As far as the Anti Me Too’ers going on and on about rape: I doubt most of you are even that sincere in wanting to stop rape or bring rapists to justice.

Almost every time I read about a rape case, the judge or jury lets the rapist off. The rapists gets a “slap on the wrist.”

People on social media will say or ask things about rape cases in the news such as, “Was the victim drinking alcohol at the time of the attack?”

  • “Did the victim already know the rapist?”
  • “But the victim agreed to go with her supposed rapist from the bar to his apartment”
  • “But the victim was wearing a sexy, short mini-skirt at the time of the rape”
  • “But didn’t the victim have 54 sexual partners in her history before meeting her alleged attacker?
  • “But the victim was walking alone on the city streets at 3 in the morning.”

Then we have the Brock Turner rape case.

Not only did Turner rape a woman who was passed out, but the judge only gave him six months jail time, and his father wrote the judge, saying the rape was really no big deal, so how about giving his son a break? Here are some links about that:

‘A steep price to pay for 20 minutes of action’: Dad defends Stanford sex offender 

The Judge Who Sentenced Brock Turner to Six Months in Jail Could Be Replaced by a Woman

Why the Stanford Judge Gave Brock Turner Six Months

Mad about Brock Turner’s sentence? It’s not uncommon  

Then there are news stories such as this one:

You’re not guilty of rape: Those skinny jeans were too tight to remove by yourself, jury rules

And there is this perversion:

Some women enjoy rape, says Brigitte Lahaie, ex-porn actress ally of Catherine Deneuve

You anti Me Too’ers are quite disingenuous. You claim to be out-raged, OUTRAGED, I say!, about rape – but – look at those news articles I just linked you to.

American society (and others) don’t take rape seriously.

Rape is treated like it’s not a big deal. The perps get off. The victims get shamed and victim-blamed.

We’re living in a world that may SAY they’are anti rape, but actions and headlines say otherwise.

It figures that a world that so easily pardons rapists and victim blames the rape victims would turn around and tell women to just quietly endure breast-grabbing, unwanted romantic attention, nude penis photos, dirty jokes, and cat calling at the job and elsewhere.

When I’m On the Job – The List

At previous jobs I’ve held, let me tell you what I did not want or expect by my bosses or co-workers (this is not an exhaustive list):

To be raped

To have someone grab my ass without my permission

To perform sex acts on someone to keep my job

To have to see posters or photos of naked women taped or pinned to the cubicles or office walls

To have to lick a co-worker’s or boss’s penis

To have to look at porn

To have to view photos of a co-worker’s or boss’s penis

To allow a co-worker or boss to lick some part of my anatomy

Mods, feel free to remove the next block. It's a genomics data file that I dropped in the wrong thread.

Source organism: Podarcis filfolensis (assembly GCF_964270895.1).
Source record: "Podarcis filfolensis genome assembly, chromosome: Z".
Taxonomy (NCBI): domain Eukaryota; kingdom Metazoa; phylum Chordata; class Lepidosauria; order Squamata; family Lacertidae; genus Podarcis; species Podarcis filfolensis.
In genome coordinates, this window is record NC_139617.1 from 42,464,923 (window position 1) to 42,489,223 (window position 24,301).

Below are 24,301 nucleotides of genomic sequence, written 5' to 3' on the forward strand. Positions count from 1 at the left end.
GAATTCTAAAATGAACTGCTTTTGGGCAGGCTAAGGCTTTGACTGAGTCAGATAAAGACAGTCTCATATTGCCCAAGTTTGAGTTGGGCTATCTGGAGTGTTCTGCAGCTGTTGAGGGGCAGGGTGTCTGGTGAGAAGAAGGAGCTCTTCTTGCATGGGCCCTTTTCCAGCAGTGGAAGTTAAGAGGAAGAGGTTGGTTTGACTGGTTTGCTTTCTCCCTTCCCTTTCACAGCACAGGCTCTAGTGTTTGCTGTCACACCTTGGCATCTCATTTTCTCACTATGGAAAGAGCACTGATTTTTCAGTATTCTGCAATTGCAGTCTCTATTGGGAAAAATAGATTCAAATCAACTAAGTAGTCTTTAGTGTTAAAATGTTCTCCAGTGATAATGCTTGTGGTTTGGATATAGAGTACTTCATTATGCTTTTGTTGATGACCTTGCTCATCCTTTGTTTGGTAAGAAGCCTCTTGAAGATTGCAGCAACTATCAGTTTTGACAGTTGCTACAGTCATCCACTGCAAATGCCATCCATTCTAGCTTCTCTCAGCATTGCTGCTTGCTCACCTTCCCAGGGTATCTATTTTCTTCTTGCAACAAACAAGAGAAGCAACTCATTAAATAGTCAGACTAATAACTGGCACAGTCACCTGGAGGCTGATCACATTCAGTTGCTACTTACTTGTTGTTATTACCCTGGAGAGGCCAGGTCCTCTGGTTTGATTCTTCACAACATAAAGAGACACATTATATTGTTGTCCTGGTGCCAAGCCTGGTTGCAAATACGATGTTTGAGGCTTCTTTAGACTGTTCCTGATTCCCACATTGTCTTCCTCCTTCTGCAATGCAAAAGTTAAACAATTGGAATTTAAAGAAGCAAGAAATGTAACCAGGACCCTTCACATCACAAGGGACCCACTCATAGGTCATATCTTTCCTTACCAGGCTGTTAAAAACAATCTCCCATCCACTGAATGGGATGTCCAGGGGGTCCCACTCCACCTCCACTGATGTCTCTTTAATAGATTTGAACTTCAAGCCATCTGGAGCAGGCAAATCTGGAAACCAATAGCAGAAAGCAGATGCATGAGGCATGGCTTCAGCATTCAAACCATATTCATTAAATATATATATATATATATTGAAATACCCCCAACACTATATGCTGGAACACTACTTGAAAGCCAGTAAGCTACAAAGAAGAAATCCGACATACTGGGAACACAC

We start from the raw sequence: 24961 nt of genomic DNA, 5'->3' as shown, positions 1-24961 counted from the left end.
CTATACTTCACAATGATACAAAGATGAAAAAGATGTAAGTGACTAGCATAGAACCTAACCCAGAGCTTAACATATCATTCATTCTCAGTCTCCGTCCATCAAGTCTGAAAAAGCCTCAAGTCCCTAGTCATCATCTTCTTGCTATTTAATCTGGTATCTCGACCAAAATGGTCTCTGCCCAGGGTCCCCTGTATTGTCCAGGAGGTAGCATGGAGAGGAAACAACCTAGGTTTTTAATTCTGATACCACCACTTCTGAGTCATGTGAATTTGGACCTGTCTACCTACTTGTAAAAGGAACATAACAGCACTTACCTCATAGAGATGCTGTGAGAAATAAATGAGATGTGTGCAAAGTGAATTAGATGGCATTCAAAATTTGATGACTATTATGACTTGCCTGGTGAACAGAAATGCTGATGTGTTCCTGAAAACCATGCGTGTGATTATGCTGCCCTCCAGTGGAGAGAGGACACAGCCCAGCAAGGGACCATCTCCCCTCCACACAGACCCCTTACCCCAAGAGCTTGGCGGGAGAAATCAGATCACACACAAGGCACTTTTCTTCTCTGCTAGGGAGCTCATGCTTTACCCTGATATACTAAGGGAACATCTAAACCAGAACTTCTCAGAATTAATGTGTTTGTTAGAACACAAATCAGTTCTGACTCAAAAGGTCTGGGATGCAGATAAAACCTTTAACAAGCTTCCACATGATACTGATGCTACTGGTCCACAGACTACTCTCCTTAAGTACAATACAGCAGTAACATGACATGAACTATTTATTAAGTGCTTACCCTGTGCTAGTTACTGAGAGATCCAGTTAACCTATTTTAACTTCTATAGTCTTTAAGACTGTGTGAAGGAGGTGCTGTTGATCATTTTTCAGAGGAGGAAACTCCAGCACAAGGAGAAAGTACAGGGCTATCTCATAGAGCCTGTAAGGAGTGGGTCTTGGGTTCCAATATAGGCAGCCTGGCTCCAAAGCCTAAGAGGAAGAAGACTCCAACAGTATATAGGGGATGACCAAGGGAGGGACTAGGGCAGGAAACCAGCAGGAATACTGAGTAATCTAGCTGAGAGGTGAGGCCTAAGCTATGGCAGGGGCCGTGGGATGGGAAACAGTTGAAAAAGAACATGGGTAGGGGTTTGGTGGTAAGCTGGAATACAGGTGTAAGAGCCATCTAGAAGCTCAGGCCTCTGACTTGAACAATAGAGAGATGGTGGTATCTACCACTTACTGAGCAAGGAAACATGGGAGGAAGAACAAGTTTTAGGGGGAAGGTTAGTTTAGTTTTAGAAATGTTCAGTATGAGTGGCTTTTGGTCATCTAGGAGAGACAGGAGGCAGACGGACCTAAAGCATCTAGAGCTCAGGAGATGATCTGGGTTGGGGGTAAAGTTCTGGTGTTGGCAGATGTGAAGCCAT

To be sweet, understanding, and patient with the weird, persistent, annoying, single lonely co-worker guy who keeps flirting with me, asking me to date him, though I’ve turned him down 100 times previously

To have to listen to sexual innuendo, dirty jokes, wolf whistles, or cat calling

Not only do I not want or expect to be raped on a job… but I also don’t want to have to put up with anything else on that list, either. Why is that so damn difficult to understand?

What part of that are you anti Me Too’ers are not grasping?

Most of you Anti Me Too’ers rightly comprehend that no woman should be raped at her job, but oddly, you claim women should have to either put up with everything else on that list, or put up with even one other thing on that list – and you would probably also laughingly claim to be pro-woman and anti-sexism at the same time.

Everything on that list above is wrong and bad. You can of course argue that rape is worse than a woman being subjected to dirty jokes by a male boss, but all of it is immoral, sexist, unwanted, and unprofessional, even if a conservative such as Laura Ingraham or a woman such as Catherine Deneuve tells you otherwise.

Perhaps Ms. Ingraham and Ms. Deneuve don’t mind when male co-workers grab their asses, knees, or elbows without their persmission, but I, for one, very much object to men (or women) doing those things around me or to me.

To the Anti Me Too’ers, one more time: stop diminishing any and all forms of sexual harassment against women by men by insisting that only rape is wrong or bad, and that the MeToo hash should only be used to discuss rape – that was never the trend’s only focus.

Outside of rapists and their family members who don’t want to see them convicted, there’s not a person alive who thinks rape is dandy.

But neither is groping, or threats of termination if a woman doesn’t sleep with a boss, and all the other forms of sexual harassment takes other than rape. That other, less serious stuff isn’t fine, either.

Related reading, on other web sites:

No, #MeToo Isn’t McCarthyism by S. Gilbert

Critics of the movement against sexual harassment and assault charge that it’s going too far, but their arguments take very little stock of what women are actually saying.

Catherine Deneuve, let me explain why #metoo is nothing like a witch-hunt

There is nothing puritanical about the belief that sexual liberty is the right to determine your sexual behaviour without coercion